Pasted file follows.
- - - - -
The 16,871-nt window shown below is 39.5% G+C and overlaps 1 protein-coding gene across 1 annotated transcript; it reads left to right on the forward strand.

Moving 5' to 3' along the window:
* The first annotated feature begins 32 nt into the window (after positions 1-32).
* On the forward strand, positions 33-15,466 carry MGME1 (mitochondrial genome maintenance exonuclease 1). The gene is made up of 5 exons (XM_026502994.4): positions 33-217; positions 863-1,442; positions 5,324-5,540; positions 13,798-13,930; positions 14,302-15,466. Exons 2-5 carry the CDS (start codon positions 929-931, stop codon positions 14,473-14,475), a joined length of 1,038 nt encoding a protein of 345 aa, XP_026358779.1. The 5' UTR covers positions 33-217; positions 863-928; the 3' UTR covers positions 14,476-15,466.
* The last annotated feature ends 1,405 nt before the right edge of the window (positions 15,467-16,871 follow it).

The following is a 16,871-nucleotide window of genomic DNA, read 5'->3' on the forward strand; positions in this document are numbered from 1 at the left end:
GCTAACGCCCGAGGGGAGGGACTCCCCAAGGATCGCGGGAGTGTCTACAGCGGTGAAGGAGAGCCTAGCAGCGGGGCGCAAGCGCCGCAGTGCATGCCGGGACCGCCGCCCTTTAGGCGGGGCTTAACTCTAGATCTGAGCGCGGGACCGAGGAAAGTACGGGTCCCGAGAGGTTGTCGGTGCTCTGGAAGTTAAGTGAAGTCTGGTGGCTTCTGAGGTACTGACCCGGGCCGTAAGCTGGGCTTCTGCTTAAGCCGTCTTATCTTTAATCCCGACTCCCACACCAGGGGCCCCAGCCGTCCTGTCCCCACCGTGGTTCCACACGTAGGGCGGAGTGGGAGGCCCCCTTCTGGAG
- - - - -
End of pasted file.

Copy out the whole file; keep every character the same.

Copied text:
The 16,871-nt window shown below is 39.5% G+C and overlaps 1 protein-coding gene across 1 annotated transcript; it reads left to right on the forward strand.

Moving 5' to 3' along the window:
* The first annotated feature begins 32 nt into the window (after positions 1-32).
* On the forward strand, positions 33-15,466 carry MGME1 (mitochondrial genome maintenance exonuclease 1). The gene is made up of 5 exons (XM_026502994.4): positions 33-217; positions 863-1,442; positions 5,324-5,540; positions 13,798-13,930; positions 14,302-15,466. Exons 2-5 carry the CDS (start codon positions 929-931, stop codon positions 14,473-14,475), a joined length of 1,038 nt encoding a protein of 345 aa, XP_026358779.1. The 5' UTR covers positions 33-217; positions 863-928; the 3' UTR covers positions 14,476-15,466.
* The last annotated feature ends 1,405 nt before the right edge of the window (positions 15,467-16,871 follow it).

The following is a 16,871-nucleotide window of genomic DNA, read 5'->3' on the forward strand; positions in this document are numbered from 1 at the left end:
GCTAACGCCCGAGGGGAGGGACTCCCCAAGGATCGCGGGAGTGTCTACAGCGGTGAAGGAGAGCCTAGCAGCGGGGCGCAAGCGCCGCAGTGCATGCCGGGACCGCCGCCCTTTAGGCGGGGCTTAACTCTAGATCTGAGCGCGGGACCGAGGAAAGTACGGGTCCCGAGAGGTTGTCGGTGCTCTGGAAGTTAAGTGAAGTCTGGTGGCTTCTGAGGTACTGACCCGGGCCGTAAGCTGGGCTTCTGCTTAAGCCGTCTTATCTTTAATCCCGACTCCCACACCAGGGGCCCCAGCCGTCCTGTCCCCACCGTGGTTCCACACGTAGGGCGGAGTGGGAGGCCCCCTTCTGGAG